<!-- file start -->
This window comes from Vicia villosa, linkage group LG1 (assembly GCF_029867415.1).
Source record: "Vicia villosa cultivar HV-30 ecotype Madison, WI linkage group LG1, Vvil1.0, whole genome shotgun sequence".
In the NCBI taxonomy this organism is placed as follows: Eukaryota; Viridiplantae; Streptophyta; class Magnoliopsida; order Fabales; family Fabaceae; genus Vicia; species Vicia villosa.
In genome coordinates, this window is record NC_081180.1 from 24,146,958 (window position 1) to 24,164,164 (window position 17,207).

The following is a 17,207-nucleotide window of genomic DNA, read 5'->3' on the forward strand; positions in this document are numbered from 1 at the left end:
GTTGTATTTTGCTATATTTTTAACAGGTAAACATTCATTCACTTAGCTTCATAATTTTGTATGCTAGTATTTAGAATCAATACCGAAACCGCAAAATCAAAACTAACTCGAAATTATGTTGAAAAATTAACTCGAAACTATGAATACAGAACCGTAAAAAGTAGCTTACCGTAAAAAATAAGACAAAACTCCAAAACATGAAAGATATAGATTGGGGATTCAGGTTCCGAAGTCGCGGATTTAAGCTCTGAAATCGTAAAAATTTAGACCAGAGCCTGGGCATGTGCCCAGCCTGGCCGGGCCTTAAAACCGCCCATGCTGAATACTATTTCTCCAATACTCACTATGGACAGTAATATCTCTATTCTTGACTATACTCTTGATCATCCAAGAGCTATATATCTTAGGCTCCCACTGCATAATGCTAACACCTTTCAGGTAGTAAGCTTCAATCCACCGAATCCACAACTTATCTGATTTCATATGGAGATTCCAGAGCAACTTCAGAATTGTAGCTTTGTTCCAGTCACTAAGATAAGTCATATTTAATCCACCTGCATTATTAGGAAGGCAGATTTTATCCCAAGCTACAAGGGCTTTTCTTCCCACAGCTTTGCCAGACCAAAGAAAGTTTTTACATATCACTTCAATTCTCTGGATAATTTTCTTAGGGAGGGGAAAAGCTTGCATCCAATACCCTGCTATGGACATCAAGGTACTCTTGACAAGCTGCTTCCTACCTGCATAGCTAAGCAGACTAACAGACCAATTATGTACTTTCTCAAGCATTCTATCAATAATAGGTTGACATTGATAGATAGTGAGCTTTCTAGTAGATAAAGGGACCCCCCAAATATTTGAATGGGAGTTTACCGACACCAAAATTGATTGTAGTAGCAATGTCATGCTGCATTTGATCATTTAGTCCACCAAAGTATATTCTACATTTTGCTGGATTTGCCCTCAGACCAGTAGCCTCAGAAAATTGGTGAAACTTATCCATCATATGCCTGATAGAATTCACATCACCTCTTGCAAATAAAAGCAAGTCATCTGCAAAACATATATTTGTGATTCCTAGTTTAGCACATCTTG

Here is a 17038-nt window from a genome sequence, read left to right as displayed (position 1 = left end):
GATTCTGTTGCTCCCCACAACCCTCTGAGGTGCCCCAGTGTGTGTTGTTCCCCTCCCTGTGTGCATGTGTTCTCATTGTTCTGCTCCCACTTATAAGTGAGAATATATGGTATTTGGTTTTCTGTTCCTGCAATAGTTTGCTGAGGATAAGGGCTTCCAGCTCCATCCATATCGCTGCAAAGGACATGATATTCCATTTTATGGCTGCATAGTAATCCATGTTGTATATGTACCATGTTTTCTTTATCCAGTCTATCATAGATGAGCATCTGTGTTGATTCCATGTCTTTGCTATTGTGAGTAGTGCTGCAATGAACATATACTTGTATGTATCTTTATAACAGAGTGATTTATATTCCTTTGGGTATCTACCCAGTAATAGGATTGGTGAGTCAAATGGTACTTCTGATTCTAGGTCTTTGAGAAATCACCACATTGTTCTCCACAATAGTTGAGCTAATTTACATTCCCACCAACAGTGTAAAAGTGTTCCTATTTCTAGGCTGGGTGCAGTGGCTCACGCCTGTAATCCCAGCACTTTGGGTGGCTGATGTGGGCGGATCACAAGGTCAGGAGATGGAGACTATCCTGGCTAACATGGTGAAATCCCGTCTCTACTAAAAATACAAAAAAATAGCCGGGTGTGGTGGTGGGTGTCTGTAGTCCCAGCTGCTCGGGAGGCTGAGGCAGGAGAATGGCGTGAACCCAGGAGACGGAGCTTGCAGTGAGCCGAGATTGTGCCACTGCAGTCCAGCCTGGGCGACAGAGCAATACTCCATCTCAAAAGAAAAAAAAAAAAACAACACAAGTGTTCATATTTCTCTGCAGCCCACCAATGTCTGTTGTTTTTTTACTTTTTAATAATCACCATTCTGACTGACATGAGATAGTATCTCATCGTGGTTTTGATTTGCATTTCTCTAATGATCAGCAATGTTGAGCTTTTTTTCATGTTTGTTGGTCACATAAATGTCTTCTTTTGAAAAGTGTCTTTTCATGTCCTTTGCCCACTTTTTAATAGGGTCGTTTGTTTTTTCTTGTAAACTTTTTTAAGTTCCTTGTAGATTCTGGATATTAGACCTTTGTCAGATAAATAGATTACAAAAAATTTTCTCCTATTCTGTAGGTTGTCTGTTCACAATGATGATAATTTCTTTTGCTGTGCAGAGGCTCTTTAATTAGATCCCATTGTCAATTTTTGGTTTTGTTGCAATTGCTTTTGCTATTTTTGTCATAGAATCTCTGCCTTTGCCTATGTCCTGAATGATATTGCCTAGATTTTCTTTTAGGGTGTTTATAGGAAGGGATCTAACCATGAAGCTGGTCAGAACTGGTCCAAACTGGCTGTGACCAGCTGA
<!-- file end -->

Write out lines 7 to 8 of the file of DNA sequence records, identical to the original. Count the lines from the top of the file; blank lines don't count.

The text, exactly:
Here is a 17038-nt window from a genome sequence, read left to right as displayed (position 1 = left end):
GATTCTGTTGCTCCCCACAACCCTCTGAGGTGCCCCAGTGTGTGTTGTTCCCCTCCCTGTGTGCATGTGTTCTCATTGTTCTGCTCCCACTTATAAGTGAGAATATATGGTATTTGGTTTTCTGTTCCTGCAATAGTTTGCTGAGGATAAGGGCTTCCAGCTCCATCCATATCGCTGCAAAGGACATGATATTCCATTTTATGGCTGCATAGTAATCCATGTTGTATATGTACCATGTTTTCTTTATCCAGTCTATCATAGATGAGCATCTGTGTTGATTCCATGTCTTTGCTATTGTGAGTAGTGCTGCAATGAACATATACTTGTATGTATCTTTATAACAGAGTGATTTATATTCCTTTGGGTATCTACCCAGTAATAGGATTGGTGAGTCAAATGGTACTTCTGATTCTAGGTCTTTGAGAAATCACCACATTGTTCTCCACAATAGTTGAGCTAATTTACATTCCCACCAACAGTGTAAAAGTGTTCCTATTTCTAGGCTGGGTGCAGTGGCTCACGCCTGTAATCCCAGCACTTTGGGTGGCTGATGTGGGCGGATCACAAGGTCAGGAGATGGAGACTATCCTGGCTAACATGGTGAAATCCCGTCTCTACTAAAAATACAAAAAAATAGCCGGGTGTGGTGGTGGGTGTCTGTAGTCCCAGCTGCTCGGGAGGCTGAGGCAGGAGAATGGCGTGAACCCAGGAGACGGAGCTTGCAGTGAGCCGAGATTGTGCCACTGCAGTCCAGCCTGGGCGACAGAGCAATACTCCATCTCAAAAGAAAAAAAAAAAAACAACACAAGTGTTCATATTTCTCTGCAGCCCACCAATGTCTGTTGTTTTTTTACTTTTTAATAATCACCATTCTGACTGACATGAGATAGTATCTCATCGTGGTTTTGATTTGCATTTCTCTAATGATCAGCAATGTTGAGCTTTTTTTCATGTTTGTTGGTCACATAAATGTCTTCTTTTGAAAAGTGTCTTTTCATGTCCTTTGCCCACTTTTTAATAGGGTCGTTTGTTTTTTCTTGTAAACTTTTTTAAGTTCCTTGTAGATTCTGGATATTAGACCTTTGTCAGATAAATAGATTACAAAAAATTTTCTCCTATTCTGTAGGTTGTCTGTTCACAATGATGATAATTTCTTTTGCTGTGCAGAGGCTCTTTAATTAGATCCCATTGTCAATTTTTGGTTTTGTTGCAATTGCTTTTGCTATTTTTGTCATAGAATCTCTGCCTTTGCCTATGTCCTGAATGATATTGCCTAGATTTTCTTTTAGGGTGTTTATAGGAAGGGATCTAACCATGAAGCTGGTCAGAACTGGTCCAAACTGGCTGTGACCAGCTGA